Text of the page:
You are on page 1of 9

Stepper Motor

Stepper Motor [1/Ch. 39]


Introduction [1/39.1/p.1536]
The examples of special machines, whose stator coils are energized by electronically
switched currents and whose have special applications, are: various types of stepper motors,
brushless dc motor, and switch reluctance motor etc.

Stepper Motor [1/39.2/p.1536]


A motor whose rotation is produced by switching signals to suitably connected
windings in some predetermined sequence to produce uniform angular steps of rotation is
called stepper motor.
These motor are also called stepping motors or step motors. The name is used because
this motor rotates through a fixed angular step in response to each input current pulse
received by its controller.
In recent years, there has been wide-spread demand of stepping motors because of the
explosive growth of computer industry. Their popularity is due to the fact that they can be
controlled directly by computers, microprocessor and programmable controller.

The unique feature of a stepping motor is that its output shaft rotates in a series of
discrete angular intervals or steps, one step being taken each time a command pulse is
received. The stepping motor therefore allows control of the loads velocity, distance and
direction.
In a stepper motor, when a definite number of pulses are supplied, the shaft turns
through a definite known angle. This fact makes the motor well-suited for open-loop position
control because no feedback need be taken from the output shaft.
A significant advantage of the stepping motor is its compatibility with digital
electronic systems. These systems are becoming increasingly common in a wide variety
application and at the same time are becoming both more powerful and less expensive.
Such motors develop torques ranging from 1 µN-m upto 40 N-m. Their power output
ranges from about 1W to a maximum 2500W.

Step Angle (Step Length)


The angle through which the motor rotates for each command pulse is called step
angle β. Smaller the step angle, greater the number of steps per revolution and higher the
resolution or accuracy of positioning obtained. The step size can be as small as 0.72o or as
large as 90o. But the most common step sizes are: 1.8o, 2.5o, 7.5o, and 15o.
The value of step angle can be expressed either in terms of the rotor and stator poles
(teeth) Nr and Ns, respectively or in terms of the number of stator phases, m, and the number
of rotor teeth.
N ~ Nr
β= s × 360°
Ns Nr
360° 360°
β= =
mN r No. of stator phases (or stacks) × No. of rotor teeth (or rotor poles)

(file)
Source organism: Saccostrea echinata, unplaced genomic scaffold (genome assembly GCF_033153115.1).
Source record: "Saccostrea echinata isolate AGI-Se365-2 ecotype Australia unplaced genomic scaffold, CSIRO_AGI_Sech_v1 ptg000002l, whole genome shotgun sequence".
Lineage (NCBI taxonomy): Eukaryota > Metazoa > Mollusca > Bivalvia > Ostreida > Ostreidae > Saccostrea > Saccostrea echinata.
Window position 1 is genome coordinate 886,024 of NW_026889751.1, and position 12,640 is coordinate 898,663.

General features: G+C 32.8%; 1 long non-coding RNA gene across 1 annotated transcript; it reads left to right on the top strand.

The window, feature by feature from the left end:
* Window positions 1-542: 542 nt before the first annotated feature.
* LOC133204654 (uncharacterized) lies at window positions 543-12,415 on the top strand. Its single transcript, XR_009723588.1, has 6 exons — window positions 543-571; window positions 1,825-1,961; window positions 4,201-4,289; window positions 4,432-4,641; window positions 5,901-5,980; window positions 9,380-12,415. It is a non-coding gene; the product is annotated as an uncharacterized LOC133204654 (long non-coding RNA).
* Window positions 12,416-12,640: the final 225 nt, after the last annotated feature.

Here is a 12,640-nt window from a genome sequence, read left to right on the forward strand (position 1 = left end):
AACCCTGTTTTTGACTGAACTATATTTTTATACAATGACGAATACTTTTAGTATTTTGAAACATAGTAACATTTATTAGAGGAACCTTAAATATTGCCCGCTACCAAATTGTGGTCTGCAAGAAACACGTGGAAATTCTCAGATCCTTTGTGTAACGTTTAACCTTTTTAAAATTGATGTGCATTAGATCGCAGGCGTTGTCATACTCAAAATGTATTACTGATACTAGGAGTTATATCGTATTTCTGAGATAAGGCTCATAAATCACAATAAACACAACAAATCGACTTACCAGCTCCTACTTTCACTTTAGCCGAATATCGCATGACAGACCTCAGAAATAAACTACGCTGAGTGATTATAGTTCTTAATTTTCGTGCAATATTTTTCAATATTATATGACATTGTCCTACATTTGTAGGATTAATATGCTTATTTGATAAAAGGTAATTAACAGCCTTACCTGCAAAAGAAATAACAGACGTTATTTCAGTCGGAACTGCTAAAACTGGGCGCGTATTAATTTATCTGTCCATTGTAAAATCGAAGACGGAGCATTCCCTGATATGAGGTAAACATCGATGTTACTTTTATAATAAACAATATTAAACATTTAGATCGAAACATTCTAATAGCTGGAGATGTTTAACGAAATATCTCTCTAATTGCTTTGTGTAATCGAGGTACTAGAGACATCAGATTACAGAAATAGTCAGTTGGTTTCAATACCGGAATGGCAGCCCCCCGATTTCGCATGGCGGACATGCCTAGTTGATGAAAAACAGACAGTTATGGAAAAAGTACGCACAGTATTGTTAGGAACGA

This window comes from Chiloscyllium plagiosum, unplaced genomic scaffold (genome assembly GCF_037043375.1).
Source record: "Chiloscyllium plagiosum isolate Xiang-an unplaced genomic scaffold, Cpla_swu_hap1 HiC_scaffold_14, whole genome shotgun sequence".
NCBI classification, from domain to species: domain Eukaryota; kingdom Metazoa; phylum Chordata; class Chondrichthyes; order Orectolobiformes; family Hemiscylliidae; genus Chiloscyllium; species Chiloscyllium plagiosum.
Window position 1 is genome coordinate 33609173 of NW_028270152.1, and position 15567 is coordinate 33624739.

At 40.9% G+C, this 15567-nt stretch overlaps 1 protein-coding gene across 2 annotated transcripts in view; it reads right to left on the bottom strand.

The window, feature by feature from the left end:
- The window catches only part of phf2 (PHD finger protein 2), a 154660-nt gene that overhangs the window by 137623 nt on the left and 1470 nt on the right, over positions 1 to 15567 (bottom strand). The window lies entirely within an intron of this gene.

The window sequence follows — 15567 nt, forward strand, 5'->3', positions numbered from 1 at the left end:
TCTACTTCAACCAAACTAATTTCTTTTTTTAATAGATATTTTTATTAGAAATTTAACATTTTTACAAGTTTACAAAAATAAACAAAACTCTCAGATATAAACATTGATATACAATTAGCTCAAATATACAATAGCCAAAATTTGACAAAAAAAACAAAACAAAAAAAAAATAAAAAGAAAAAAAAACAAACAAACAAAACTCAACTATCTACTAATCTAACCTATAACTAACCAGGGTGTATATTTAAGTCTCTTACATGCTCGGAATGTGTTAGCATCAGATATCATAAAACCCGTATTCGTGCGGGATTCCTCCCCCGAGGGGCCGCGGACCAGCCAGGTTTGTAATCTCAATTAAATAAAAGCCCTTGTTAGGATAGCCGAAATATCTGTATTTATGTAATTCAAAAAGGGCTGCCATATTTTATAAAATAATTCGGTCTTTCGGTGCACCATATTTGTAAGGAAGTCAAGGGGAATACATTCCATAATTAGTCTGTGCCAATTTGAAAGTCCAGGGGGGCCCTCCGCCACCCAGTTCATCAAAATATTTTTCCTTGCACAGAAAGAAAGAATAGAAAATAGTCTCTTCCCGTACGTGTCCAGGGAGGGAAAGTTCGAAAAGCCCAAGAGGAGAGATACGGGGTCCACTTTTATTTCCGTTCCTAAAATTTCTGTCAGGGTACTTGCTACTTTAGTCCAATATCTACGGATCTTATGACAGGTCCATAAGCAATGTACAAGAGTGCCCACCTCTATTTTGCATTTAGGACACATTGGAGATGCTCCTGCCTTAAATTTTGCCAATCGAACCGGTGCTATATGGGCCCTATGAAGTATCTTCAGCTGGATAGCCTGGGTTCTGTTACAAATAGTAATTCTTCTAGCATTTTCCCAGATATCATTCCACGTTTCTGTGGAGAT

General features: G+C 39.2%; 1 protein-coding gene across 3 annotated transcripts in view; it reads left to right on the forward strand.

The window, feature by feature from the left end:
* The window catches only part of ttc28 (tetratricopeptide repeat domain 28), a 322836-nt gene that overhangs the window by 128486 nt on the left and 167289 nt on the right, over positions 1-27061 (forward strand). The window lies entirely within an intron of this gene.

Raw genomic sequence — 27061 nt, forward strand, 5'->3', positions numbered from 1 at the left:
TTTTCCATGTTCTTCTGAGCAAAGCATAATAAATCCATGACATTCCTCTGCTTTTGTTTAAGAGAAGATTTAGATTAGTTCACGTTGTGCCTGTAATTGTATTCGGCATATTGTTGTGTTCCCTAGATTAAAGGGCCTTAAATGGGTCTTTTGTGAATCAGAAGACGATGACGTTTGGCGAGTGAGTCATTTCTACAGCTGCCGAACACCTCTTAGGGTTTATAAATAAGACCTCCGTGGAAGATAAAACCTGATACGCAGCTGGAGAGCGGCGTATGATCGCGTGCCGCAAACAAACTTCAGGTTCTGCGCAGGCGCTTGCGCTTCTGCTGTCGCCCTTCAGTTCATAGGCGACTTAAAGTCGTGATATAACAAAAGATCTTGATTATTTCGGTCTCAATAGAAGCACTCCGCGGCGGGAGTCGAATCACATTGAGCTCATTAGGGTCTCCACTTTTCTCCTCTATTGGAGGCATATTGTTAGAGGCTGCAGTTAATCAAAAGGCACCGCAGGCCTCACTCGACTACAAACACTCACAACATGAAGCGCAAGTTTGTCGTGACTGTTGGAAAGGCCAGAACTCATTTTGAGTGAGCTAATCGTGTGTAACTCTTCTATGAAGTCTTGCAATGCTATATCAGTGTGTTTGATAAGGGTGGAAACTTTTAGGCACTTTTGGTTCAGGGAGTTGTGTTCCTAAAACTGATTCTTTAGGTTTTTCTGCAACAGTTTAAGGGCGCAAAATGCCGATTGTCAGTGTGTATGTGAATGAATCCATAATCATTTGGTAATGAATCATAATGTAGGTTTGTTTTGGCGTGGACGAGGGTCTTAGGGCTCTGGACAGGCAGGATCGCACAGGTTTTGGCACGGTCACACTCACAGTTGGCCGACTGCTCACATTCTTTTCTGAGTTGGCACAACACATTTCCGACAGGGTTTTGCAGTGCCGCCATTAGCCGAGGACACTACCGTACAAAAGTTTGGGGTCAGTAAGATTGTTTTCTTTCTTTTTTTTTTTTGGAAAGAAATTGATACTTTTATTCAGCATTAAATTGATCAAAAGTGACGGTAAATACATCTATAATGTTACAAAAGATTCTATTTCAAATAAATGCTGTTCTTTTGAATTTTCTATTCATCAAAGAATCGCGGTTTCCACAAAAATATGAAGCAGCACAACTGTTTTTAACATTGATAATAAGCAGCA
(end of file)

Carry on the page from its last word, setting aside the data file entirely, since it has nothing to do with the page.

Resolution is given by the number of steps needed to complete one revolution of the
rotor shaft. Higher the resolution, greater accuracy of positioning of objects by the motor.
No. of steps 360°
resolution = =
revolution β

Prepared by Dr. M. A. Mannan Page 1 of 9


Stepper Motor

A stepper motor has the extraordinary ability to operate at very high stepping rates
and yet to remain fully in synchronism with the command pulses.
When the pulse rate is high, the shaft rotation seems continuous. Operation at high
speeds is called ‘slewing’.
If f is the stepping frequency (or pulse rate) in pulses per second (pps) and β is the
step angle, then motor shaft speed is given by
β× f
n= rps = pulse frequency resolution
360°
If the stepping rate is increased too quickly, the motor losses synchronism and stops.
Same happens if when the motor is slewing, command pulses are suddenly stopped instead of
being progressively slowed.
Stepping motors are designed to operate for long periods with the rotor held in a fixed
position and with rated current flowing in the stator windings. It means that stalling is no
problem for such motors whereas for most of the other motors, stalling results in the collapse
of back emf and a very high current which can lead to a quick burn out.

Example 11-2 [5] calculate the stepping angle for (a) a 3-stacks, 16 tooth rotor VR stepper
motor, and (b) a 3-phase, 24-pole PM stepper motor.
Solution: We know that
360° 360°
β= =
mN r No. of stator phases (or stacks) × No. of rotor teeth (or rotor poles)
360° 360°
(a) β = = 7.5° / step (b) β = = 5° / step
3 × 16 3 × 24

Example 39.1. A hybrid VR stepping has motor 8 main poles which have been castleated to
have 5 teeth each. If rotor has 50 teeth, calculate the stepping angle.
50 − 40
Solution: Ns=8×5=40; Nr=50; β = × 360° = 1.8°
50 × 40

Example 39.2. A stepper motor has a step angle of 2.5o. Determine (a) resolution, (b) number
of steps required for the shaft to make 25 revolutions and (c) shaft speed, if the stepping
frequency is 3600 pps.
360° 360°
Solution: (a) resolution = = = 144 steps / revolution
β 2.5°
(b) Now, steps/revolution= 144.
Hence, steps required for making 25 revolutions=144×25=36000.
β× f 2.5° × 3600
(c) n = rps = rps = 25 rps
360° 360°

Problem: What is the required resolution of a stepper motor that is to operate at a pulse
frequency of 6000 pps and travel 180o in 0.025s.
Solution: Given stepper motor travels 180o in 0.025 sec. So to complete one revolution,
stepper motor needs 0.025×2=0.05 sec.
Since 6000 pulses sent to the motor terminal per second, the resolution is the number of